When you think of hypnosis, there's a good chance one or all of the following images flood your mind. A quack doctor standing in front of you waving a pendulum that looks like a prop from the set of Austin Powers. A caucasian sorcerer clad in an expensive dashiki wearing a purple turban with a colossal jewel on the front. A woman (always a woman) falling for the power and charms of a male doctor (always a man) who uses hypnotism to take advantage of her because doctors so often have trouble scoring women without tricking them (said no one ever).
But our fresh interest in all things wellness — from Ayurveda to healing crystals to essential oils and medicinal foods — has spurred many of us to open our minds to alternative health solutions for both physical and mental well-being. Sigmund Freud may have famously rejected hypnotism in favor of what we now consider traditional forms of psychoanalysis and free association, but the idea that we can unlock our unconscious minds and find another route to understanding our fears hasn't lost its allure. And hypnotism is experiencing a mini-resurgence of sorts.
Now, let's just get this out of the way, shall we? Hypnosis isn't mind control, and it isn't a tool used to make you do or say things against your will.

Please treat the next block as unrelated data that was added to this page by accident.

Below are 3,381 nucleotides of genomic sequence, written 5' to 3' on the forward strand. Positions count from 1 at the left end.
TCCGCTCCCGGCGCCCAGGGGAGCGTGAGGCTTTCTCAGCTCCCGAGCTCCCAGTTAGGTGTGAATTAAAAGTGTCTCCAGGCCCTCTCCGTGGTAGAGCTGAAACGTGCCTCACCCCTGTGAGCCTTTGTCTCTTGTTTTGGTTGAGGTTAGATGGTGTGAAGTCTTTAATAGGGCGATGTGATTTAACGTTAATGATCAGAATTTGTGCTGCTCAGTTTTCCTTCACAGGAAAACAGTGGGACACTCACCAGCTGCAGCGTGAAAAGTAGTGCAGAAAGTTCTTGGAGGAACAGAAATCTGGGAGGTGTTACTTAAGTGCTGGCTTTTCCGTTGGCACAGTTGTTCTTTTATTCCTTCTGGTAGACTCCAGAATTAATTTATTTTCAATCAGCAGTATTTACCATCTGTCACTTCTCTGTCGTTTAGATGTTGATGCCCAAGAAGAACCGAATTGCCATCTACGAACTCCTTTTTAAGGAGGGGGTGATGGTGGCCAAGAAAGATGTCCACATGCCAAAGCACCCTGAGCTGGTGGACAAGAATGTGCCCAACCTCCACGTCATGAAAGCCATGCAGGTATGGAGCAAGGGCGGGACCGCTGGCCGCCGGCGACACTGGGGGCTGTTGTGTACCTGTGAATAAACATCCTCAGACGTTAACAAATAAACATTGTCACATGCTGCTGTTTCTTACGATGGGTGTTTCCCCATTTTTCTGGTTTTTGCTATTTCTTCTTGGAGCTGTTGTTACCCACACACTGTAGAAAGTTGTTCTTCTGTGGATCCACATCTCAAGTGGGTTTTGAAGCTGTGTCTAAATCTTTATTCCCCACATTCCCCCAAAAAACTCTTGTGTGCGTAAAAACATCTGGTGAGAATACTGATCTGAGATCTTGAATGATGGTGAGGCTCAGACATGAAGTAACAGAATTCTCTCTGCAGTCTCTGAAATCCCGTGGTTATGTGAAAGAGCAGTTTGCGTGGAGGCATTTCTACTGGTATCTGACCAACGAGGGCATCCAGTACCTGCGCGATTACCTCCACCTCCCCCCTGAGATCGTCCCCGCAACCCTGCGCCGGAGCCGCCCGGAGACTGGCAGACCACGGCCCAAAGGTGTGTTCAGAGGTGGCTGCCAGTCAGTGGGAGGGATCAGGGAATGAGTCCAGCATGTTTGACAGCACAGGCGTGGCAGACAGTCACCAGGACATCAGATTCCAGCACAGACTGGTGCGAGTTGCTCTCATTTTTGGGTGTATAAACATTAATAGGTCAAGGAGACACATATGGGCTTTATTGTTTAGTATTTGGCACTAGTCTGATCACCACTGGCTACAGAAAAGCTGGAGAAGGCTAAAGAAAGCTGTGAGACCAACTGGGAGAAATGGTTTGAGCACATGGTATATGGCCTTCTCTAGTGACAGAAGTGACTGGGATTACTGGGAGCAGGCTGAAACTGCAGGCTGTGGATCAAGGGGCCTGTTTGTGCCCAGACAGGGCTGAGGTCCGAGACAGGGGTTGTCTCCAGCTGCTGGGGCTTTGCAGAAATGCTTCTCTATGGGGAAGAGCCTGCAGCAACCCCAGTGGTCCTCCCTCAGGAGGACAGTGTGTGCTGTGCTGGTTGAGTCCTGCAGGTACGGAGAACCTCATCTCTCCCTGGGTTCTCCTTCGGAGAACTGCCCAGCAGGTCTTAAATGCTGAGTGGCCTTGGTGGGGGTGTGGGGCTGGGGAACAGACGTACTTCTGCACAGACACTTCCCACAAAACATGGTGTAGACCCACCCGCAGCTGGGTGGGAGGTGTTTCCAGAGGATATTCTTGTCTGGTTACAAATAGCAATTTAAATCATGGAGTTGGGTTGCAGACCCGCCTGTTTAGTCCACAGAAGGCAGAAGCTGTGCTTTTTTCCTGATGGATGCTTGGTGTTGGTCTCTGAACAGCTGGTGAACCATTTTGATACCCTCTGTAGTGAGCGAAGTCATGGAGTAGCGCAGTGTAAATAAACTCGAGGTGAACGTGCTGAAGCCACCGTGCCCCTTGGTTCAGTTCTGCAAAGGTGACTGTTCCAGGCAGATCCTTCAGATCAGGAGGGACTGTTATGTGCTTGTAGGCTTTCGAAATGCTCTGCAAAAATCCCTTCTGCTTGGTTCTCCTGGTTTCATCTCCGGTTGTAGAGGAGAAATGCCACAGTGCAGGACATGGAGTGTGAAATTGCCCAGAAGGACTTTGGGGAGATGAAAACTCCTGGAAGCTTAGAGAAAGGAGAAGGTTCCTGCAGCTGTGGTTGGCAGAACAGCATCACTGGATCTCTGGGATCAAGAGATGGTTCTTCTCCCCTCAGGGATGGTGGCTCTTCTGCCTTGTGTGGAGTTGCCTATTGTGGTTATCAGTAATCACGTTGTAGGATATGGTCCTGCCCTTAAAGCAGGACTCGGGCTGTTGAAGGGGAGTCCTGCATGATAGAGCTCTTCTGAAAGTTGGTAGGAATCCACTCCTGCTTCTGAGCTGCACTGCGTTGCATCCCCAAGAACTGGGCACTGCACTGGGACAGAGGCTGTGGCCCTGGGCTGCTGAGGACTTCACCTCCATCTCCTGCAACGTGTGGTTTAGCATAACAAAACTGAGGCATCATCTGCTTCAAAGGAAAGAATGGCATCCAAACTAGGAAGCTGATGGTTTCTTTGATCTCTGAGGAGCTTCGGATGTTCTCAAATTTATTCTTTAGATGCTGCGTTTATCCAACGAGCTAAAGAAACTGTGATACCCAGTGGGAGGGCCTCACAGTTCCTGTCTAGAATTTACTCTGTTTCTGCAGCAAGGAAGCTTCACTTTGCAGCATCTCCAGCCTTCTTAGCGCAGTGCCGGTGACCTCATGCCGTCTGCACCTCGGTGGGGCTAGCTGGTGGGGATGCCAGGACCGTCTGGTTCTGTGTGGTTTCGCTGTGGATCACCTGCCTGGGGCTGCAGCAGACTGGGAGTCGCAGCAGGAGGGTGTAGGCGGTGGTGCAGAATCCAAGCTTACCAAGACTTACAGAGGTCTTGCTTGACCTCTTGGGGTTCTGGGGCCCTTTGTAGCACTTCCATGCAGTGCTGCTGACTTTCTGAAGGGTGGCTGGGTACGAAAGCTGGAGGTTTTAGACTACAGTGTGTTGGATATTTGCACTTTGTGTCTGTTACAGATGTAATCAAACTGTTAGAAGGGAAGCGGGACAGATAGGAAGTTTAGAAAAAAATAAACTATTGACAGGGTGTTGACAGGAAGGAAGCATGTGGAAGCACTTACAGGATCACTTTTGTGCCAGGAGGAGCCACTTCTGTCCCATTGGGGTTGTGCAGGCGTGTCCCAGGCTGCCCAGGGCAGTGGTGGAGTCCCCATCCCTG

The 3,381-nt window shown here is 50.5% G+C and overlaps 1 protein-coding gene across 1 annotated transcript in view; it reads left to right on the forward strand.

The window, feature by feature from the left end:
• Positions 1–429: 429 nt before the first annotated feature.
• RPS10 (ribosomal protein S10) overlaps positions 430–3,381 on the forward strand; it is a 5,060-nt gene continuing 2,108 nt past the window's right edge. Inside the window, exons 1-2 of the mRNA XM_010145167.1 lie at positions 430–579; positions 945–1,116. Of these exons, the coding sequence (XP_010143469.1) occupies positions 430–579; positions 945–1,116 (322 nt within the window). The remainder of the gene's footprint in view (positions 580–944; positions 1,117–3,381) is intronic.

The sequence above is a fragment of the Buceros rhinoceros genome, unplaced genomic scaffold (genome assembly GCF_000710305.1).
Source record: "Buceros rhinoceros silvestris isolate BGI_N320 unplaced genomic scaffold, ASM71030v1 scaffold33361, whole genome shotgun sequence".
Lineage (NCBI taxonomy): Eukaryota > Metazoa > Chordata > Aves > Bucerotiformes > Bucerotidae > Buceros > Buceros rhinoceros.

"Hypnosis is a deep state of relaxation with an acute focus," says Alexandra Janelli, a certified hypnotherapist and life coach at Theta Spring Hypnosis in New York City. "There are two parts of your mind: The conscious mind and subconscious mind. Hypnosis works with the subconscious."
She continues, "If you have a fear of dogs, this association is stored here in the subconscious mind. The subconscious mind has no logic, deductive reasoning or willpower. It's purely reactive. What hypnosis does is it helps quiet down the conscious mind, which is where the logic, reason, deductive reasoning does live, and goes into the subconscious mind to implant hypnotic suggestions for creating new associations that can better serve you. Should these suggestions be accepted, then a new behavior can be enacted in your life."
Hypnotherapy sometimes delves into your past, but is really about the now, Janelli says. She says hypnotherapy can be a good adjunct to help you get past certain blockades, but like every wellness and health avenue, it has its limitations, namely this one: Most hypnotherapists are not trained psychologists or therapists. And there are even times when Janelli says she will recognize a client's need to talk to a traditional therapist about issues that she feels cannot be resolved solely with hypnosis.
Hypnosis can be used to treat so many fears and anxieties — I'm talking everything from depression and post-trauma anxiety to sleep disorders and even addiction to cigarettes and other vices. I kind of felt like a kid in a candy store, assuming instead of selling Jolly Ranchers and chocolate bars, all the shelves in the store displayed many absurd phobias.
I started with my insane fear of bugs.
A good hypnotherapist should dedicate a chunk of time (more than an hour in my case) to simply talking to a patient and getting an understanding of her anxieties while learning a bit about her life. As someone who has seen, on and off, traditional therapists since age 21, I feel better equipped to tell therapists what they want to hear than most people. I touched upon the usual — control issues that stem from my parents' separation, food issues, anxiety over my own mortality, blah, blah, blah. At a certain point in therapy, you begin to bore yourself to death.